The Court held that since the Duomatic principle does no more than allow for the ratification of informal decisions made by shareholders or beneficial owners, it did not give rise to a 'power' (in the strict sense of the word) to control a company or its assets by the persons who ultimately make decisions for the company. The recognition of such a power would be inconsistent with the concept of separate legal personality between the company and its beneficial owners. The Court went on to emphasise that a company's shareholder cannot, in any event, dispose of that company's assets: "It is in my view, manifestly clear from the authorities, that a shareholder, whether or not he is a sole shareholder, has no right to dispose of the property of a company, either for his own benefit or for that of others."
As a result of these findings, the Court discharged the receivership order, concluding that: "Duomatic principles do not give rise to a power over or control of a company or its assets by the persons who ultimately make the decisions for that company. It certainly does not give rise to a power over which receivers could be appointed. It is not a power at all."
The key takeaway from these decisions is that the Duomatic principle remains an important tool for ratifying the unanimous informal decisions of beneficial owners. These decisions will only be ratified, however, where there was proof of actual assent, indicated by evidence of an objective unqualified or unequivocal agreement, or acquiescence. Where shareholders merely outline a course of action they do not yet intend to be bound by or to be legally enforceable, they cannot be said to have assented to the course of action based upon the Duomatic principle. Consequently, shareholders or beneficial owners of companies should, where possible, ensure that proper formalities are followed, and decisions properly documented and minuted, particularly where such decisions are significant to the company and its stakeholders.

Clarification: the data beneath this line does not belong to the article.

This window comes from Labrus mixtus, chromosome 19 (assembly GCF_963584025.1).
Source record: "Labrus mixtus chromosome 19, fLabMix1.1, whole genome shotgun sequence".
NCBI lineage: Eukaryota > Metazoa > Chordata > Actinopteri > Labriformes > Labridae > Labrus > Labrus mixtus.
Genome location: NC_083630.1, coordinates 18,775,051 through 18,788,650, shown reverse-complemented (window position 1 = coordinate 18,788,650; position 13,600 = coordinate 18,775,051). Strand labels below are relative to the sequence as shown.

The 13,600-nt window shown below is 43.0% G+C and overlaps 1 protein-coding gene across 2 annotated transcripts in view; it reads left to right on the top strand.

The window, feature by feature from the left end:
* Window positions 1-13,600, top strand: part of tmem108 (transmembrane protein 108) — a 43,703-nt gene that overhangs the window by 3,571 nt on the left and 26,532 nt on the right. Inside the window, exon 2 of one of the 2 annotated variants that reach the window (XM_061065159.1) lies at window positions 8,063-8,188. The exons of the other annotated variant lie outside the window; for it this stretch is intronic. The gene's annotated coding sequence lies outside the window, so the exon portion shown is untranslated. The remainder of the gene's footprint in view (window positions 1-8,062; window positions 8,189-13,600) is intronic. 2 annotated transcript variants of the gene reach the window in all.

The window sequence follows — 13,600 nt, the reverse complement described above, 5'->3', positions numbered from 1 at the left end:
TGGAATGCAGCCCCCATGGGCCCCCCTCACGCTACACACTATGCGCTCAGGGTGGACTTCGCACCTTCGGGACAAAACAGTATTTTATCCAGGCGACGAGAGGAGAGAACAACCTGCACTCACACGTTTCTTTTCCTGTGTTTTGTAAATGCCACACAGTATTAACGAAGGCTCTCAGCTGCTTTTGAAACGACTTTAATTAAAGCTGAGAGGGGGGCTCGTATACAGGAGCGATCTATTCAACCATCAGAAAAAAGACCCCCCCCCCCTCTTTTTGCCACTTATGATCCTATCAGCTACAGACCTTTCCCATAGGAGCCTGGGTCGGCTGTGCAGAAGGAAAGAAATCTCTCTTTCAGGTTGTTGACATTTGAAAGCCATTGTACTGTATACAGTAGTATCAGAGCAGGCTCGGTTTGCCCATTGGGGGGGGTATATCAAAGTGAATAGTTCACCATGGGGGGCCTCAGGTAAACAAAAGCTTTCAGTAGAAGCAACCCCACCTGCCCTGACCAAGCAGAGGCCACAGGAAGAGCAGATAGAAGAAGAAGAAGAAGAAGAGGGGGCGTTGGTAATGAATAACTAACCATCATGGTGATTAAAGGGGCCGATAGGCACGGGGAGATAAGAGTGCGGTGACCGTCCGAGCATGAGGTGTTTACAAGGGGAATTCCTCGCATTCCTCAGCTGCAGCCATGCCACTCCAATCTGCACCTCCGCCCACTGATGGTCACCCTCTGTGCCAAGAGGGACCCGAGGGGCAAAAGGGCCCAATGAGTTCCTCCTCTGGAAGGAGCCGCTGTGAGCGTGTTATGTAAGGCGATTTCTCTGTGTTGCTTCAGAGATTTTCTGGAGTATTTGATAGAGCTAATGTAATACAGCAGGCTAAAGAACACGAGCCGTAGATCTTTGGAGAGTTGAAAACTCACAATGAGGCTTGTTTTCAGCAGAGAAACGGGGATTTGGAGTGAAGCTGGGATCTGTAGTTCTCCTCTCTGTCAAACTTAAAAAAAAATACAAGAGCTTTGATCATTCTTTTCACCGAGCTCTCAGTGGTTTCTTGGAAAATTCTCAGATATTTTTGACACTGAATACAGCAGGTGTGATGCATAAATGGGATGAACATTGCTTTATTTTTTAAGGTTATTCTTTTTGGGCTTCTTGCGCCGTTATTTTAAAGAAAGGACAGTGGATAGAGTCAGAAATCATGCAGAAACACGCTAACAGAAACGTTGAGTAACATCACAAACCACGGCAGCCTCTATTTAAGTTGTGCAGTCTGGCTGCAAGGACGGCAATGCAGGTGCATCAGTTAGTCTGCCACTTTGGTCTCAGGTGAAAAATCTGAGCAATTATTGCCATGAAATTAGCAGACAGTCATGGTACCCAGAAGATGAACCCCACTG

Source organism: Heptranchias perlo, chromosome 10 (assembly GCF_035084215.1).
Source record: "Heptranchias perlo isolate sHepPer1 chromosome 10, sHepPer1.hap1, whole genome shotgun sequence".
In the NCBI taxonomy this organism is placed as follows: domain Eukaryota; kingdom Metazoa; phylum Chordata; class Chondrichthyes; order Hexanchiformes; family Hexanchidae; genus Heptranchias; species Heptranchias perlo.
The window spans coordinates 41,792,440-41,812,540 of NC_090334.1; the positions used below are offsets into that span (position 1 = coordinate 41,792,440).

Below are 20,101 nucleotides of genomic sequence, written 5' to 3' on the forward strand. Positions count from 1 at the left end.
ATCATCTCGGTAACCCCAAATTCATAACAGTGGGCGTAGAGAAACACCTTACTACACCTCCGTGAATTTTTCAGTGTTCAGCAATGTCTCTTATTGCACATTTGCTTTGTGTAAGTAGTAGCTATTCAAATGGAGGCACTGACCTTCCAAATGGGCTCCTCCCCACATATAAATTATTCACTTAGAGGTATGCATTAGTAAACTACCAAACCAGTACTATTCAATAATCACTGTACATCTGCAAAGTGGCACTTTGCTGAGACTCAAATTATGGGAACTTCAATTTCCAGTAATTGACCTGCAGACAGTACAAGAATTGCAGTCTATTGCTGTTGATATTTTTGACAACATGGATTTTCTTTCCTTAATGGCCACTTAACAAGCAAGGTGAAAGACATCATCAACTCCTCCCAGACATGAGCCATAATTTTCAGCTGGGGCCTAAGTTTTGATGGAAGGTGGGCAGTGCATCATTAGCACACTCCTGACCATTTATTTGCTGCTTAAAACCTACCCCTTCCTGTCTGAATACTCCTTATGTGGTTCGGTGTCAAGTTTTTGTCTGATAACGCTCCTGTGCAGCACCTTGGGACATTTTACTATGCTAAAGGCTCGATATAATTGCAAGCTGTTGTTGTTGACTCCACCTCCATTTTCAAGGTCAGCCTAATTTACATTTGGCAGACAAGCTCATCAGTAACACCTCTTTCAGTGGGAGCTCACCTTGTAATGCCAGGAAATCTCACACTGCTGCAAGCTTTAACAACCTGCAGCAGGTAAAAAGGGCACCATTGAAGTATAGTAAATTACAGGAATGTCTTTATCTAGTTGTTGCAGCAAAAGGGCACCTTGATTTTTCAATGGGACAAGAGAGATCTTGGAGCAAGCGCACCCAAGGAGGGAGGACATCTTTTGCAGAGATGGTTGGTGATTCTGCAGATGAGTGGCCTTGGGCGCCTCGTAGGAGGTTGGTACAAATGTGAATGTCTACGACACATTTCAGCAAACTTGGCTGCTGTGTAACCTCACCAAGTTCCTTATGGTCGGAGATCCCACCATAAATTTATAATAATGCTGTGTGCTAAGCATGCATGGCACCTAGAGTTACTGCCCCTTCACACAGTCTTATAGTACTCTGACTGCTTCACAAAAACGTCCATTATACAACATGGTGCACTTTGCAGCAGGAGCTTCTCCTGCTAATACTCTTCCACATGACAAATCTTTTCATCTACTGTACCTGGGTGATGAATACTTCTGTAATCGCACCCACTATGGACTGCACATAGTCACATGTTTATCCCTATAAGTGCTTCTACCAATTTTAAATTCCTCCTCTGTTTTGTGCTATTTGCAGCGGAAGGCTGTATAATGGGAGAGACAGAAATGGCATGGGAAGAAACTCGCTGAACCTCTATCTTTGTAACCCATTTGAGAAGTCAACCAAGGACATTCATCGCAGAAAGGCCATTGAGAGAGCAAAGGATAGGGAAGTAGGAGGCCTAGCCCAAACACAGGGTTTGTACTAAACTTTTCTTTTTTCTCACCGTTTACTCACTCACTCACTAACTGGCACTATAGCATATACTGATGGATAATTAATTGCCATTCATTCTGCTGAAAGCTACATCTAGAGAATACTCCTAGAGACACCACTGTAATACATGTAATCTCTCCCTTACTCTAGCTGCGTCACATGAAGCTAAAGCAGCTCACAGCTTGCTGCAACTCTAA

Additionally, while a sole beneficial owner may have the ability informally to direct the way the shares in a company are voted, it is now clear that this is no more than the consequence of the rule in Duomatic - that informal ability to influence indirectly a company's affairs is not, in itself, a right or power of control, and it cannot be invoked by a third party to trump the fundamental doctrine of separate corporate personality. Further, the Duomatic principle does not bestow on that shareholder a right to dispose of the assets of the company for any purpose other than in furtherance of the objectives of the company. The Duomatic principle cannot be invoked to justify a legal or beneficial owner to do something that would be ultra vires the company.
Carey Olsen acted for Arrowcrest Ltd in the Arrowcrest appeals, instructing Stephen Moverley Smith KC and Tom Roscoe.